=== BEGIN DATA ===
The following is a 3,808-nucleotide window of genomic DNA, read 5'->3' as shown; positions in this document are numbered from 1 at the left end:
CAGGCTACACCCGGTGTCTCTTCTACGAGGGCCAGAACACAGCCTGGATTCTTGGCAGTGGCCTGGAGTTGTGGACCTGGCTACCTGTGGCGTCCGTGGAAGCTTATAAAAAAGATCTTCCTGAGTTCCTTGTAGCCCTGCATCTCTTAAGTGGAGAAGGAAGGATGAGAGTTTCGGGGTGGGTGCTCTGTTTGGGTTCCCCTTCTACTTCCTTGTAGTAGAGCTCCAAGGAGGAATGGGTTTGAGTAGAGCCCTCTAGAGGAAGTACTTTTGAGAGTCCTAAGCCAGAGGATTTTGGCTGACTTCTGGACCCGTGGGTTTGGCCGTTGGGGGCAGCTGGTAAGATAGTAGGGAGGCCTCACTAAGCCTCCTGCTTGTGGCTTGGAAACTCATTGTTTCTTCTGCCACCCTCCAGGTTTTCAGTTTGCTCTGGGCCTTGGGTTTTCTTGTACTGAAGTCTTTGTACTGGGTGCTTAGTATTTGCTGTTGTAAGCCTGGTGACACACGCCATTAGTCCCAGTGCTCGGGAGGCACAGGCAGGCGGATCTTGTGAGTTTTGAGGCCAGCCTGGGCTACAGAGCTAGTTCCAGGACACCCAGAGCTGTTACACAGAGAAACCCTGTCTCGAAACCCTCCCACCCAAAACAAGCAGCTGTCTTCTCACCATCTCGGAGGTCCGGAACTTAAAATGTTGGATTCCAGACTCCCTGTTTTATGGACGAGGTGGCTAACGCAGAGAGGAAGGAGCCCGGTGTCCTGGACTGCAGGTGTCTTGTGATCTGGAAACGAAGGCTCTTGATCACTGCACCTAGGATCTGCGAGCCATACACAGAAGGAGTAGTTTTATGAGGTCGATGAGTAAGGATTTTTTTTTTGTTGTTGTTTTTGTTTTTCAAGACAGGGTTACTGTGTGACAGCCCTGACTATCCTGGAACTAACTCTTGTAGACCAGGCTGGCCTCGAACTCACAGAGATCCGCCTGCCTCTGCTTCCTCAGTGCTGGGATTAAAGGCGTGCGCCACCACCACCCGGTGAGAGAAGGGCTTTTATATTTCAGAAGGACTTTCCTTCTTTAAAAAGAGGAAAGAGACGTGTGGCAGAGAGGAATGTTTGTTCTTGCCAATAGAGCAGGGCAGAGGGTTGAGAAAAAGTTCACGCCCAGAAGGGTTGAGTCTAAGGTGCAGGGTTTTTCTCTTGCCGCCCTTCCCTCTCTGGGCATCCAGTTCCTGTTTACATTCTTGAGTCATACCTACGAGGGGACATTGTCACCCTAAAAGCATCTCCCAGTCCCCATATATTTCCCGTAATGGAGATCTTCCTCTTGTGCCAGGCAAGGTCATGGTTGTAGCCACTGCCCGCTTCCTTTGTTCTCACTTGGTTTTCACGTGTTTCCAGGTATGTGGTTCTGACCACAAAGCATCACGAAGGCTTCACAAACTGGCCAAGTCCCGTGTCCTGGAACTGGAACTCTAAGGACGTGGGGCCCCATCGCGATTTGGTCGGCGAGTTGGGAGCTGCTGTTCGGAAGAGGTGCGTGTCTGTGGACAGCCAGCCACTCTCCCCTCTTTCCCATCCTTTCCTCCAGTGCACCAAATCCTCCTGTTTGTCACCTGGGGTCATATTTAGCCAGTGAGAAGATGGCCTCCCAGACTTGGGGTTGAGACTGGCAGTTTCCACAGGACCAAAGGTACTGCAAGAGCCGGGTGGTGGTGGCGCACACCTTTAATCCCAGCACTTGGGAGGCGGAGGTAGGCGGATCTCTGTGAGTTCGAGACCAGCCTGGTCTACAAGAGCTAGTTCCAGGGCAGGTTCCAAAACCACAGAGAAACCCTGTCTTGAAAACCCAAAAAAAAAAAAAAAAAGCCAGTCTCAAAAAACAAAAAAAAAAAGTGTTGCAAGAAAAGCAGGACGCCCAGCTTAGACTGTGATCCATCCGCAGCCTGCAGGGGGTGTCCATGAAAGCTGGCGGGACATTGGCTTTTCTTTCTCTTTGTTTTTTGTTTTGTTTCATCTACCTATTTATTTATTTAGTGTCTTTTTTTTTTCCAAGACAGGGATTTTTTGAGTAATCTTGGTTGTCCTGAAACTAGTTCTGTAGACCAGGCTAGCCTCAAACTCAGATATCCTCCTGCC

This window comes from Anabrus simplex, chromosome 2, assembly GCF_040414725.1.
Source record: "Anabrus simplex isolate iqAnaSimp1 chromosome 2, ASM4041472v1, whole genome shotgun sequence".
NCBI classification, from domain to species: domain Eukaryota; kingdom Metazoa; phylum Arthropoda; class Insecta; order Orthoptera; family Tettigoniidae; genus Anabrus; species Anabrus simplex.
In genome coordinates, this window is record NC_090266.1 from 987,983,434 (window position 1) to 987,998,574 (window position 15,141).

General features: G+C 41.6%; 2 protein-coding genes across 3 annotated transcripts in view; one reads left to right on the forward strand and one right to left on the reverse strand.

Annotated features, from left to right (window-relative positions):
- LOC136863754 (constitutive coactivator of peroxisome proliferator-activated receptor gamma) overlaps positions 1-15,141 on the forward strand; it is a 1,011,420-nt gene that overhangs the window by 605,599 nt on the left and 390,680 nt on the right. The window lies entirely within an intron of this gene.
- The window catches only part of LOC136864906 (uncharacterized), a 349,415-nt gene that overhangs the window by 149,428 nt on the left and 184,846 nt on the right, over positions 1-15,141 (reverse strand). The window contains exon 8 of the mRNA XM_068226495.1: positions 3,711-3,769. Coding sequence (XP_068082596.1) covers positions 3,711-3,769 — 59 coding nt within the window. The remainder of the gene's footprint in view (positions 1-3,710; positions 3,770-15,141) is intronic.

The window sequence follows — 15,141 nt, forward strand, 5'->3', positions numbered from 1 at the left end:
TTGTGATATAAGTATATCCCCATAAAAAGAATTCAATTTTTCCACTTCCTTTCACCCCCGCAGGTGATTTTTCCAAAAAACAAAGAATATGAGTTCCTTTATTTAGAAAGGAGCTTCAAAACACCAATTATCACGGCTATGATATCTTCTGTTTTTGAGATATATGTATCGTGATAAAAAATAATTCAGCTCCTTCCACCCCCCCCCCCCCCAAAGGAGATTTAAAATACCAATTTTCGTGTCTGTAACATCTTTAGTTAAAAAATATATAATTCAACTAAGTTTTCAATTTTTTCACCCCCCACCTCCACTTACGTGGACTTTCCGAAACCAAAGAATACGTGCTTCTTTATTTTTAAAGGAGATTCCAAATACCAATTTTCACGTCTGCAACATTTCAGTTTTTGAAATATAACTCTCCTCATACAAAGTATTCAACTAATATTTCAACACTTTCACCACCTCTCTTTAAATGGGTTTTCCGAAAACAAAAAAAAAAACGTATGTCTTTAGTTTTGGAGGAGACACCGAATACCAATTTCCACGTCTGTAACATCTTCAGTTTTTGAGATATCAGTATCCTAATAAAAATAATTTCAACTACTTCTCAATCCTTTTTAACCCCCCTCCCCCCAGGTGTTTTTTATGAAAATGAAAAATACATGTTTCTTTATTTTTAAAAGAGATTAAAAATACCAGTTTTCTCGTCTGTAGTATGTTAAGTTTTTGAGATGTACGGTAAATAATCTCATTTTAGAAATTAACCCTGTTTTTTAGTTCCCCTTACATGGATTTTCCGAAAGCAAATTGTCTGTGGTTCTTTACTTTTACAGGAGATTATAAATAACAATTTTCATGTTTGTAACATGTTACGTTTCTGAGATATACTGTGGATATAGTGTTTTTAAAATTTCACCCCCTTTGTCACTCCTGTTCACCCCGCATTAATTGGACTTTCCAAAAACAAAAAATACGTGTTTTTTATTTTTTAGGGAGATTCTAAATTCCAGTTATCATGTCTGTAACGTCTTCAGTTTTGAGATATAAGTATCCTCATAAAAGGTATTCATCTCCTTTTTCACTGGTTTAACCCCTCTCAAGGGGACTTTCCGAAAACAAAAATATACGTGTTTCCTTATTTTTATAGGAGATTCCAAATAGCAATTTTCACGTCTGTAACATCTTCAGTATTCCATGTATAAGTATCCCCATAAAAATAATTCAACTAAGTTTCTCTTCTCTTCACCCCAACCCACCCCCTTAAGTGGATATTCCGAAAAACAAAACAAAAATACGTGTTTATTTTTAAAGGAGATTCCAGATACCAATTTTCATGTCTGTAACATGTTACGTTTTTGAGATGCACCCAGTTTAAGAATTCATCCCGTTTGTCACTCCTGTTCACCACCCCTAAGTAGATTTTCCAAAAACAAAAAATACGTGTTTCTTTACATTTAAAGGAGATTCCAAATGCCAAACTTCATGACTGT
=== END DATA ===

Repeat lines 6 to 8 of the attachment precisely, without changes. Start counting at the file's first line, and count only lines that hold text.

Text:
In genome coordinates, this window is record NC_090266.1 from 987,983,434 (window position 1) to 987,998,574 (window position 15,141).

General features: G+C 41.6%; 2 protein-coding genes across 3 annotated transcripts in view; one reads left to right on the forward strand and one right to left on the reverse strand.

Annotated features, from left to right (window-relative positions):